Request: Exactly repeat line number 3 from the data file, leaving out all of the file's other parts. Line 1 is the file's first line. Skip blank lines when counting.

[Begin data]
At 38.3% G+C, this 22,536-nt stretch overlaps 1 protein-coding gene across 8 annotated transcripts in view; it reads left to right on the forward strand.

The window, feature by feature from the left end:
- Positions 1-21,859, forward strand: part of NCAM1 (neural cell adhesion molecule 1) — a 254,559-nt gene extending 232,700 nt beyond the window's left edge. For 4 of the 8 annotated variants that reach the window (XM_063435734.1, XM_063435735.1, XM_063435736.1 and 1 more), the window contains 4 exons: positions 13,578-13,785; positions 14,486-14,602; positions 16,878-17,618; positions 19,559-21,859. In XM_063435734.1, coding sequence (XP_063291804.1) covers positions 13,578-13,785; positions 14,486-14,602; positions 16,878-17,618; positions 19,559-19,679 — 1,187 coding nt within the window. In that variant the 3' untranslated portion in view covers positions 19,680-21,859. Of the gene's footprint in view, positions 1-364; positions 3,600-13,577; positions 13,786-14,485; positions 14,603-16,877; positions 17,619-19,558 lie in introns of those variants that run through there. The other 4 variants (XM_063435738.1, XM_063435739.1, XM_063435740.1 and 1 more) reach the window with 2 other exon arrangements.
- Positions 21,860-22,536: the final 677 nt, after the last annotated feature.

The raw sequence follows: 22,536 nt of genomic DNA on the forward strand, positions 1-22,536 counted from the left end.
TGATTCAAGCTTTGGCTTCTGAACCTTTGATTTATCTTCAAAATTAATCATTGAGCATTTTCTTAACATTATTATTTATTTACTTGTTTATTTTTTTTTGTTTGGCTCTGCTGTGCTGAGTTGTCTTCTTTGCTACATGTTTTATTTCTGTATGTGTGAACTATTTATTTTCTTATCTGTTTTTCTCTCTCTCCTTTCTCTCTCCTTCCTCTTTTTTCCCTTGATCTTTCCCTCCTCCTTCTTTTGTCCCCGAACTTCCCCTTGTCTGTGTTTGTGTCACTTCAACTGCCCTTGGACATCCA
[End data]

- Positions 1-21,859, forward strand: part of NCAM1 (neural cell adhesion molecule 1) — a 254,559-nt gene extending 232,700 nt beyond the window's left edge. For 4 of the 8 annotated variants that reach the window (XM_063435734.1, XM_063435735.1, XM_063435736.1 and 1 more), the window contains 4 exons: positions 13,578-13,785; positions 14,486-14,602; positions 16,878-17,618; positions 19,559-21,859. In XM_063435734.1, coding sequence (XP_063291804.1) covers positions 13,578-13,785; positions 14,486-14,602; positions 16,878-17,618; positions 19,559-19,679 — 1,187 coding nt within the window. In that variant the 3' untranslated portion in view covers positions 19,680-21,859. Of the gene's footprint in view, positions 1-364; positions 3,600-13,577; positions 13,786-14,485; positions 14,603-16,877; positions 17,619-19,558 lie in introns of those variants that run through there. The other 4 variants (XM_063435738.1, XM_063435739.1, XM_063435740.1 and 1 more) reach the window with 2 other exon arrangements.